In Ireland and the United Kingdom, this pattern is known as the Plough (Irish: An Camchéachta – the bent plough). The symbol of the Starry Plough has been used as a political symbol by Irish Republican and Irish left wing movements. Former names include the Great Wain (i.e., wagon), Arthur's Wain[13] or Butcher's Cleaver. The terms Charles's Wain and Charles his Wain are derived from the still older Carlswæn.[14] A folk etymology holds that this derived from Charlemagne, but the name is common to all the Germanic languages and the original reference was to the churls' (i.e., the men's) wagon, in contrast to the women's wagon, (the Little Dipper).[15][16] An older "Odin's Wain" may have preceded these Nordic designations.[14]

In German, it is known as the "Great Wagon" (Großer Wagen) and, less often, the "Great Bear" (Großer Bär). Likewise, in the North Germanic languages, it is known by variations of "Charles's Wagon" (Karlavagnen, Karlsvogna, or Karlsvognen), but also the "Great Bear" (Stora Björn), and to the Norse pagans, it was known as Óðins vagn; "Woden's wagon".[17]. In Dutch, its official name is the "Great Bear" (Grote Beer), but it is popularly known as the "Saucepan" (Steelpannetje). In Italian, it is called either the "Great Wagon" (Grande Carro) or "Orsa Maggiore" ("Greater Bear").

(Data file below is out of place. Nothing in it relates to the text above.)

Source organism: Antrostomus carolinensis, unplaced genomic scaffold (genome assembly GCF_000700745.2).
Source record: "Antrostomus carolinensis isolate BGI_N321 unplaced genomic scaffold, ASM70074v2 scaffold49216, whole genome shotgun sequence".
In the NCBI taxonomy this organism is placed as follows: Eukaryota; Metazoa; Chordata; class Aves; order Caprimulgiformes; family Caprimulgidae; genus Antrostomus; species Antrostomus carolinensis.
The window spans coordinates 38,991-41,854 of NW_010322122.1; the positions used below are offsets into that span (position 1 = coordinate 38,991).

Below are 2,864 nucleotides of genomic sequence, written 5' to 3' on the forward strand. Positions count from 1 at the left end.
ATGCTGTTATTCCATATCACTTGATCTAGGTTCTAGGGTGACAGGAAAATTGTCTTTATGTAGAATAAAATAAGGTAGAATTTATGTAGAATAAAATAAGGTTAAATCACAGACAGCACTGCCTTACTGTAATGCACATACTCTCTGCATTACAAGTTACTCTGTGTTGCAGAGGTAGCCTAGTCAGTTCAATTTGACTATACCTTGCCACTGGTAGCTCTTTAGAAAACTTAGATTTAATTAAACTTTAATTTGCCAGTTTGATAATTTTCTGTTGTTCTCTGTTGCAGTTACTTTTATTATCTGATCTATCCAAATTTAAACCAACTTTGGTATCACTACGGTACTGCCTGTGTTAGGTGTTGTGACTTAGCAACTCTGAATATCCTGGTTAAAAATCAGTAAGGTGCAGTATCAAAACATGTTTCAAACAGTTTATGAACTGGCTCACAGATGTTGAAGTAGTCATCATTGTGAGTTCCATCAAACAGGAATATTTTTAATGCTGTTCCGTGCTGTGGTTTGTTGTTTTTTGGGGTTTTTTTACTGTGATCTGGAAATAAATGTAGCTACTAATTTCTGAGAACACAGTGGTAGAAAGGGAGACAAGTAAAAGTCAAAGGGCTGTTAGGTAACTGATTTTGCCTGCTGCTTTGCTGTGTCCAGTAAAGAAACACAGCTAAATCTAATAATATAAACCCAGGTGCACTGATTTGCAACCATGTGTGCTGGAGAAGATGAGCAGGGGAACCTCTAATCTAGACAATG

Romanian and most Slavic languages also call it the "Great Wagon". In Hungarian, it is commonly known as "Göncöl's Wagon" (Göncölszekér) or, less often, "Big Göncöl" (Nagy Göncöl) after a táltos (shaman) in Hungarian mythology who carried medicine that could cure any disease. In Finnish, the figure is known as Otava with established etymology in the archaic meaning 'salmon net', although other uses of the word refer to 'bear' and 'wheel'.[18] The bear relation is claimed to stem from the animal's resemblance to—and mythical origin from—the asterism rather than vice versa.[19][20]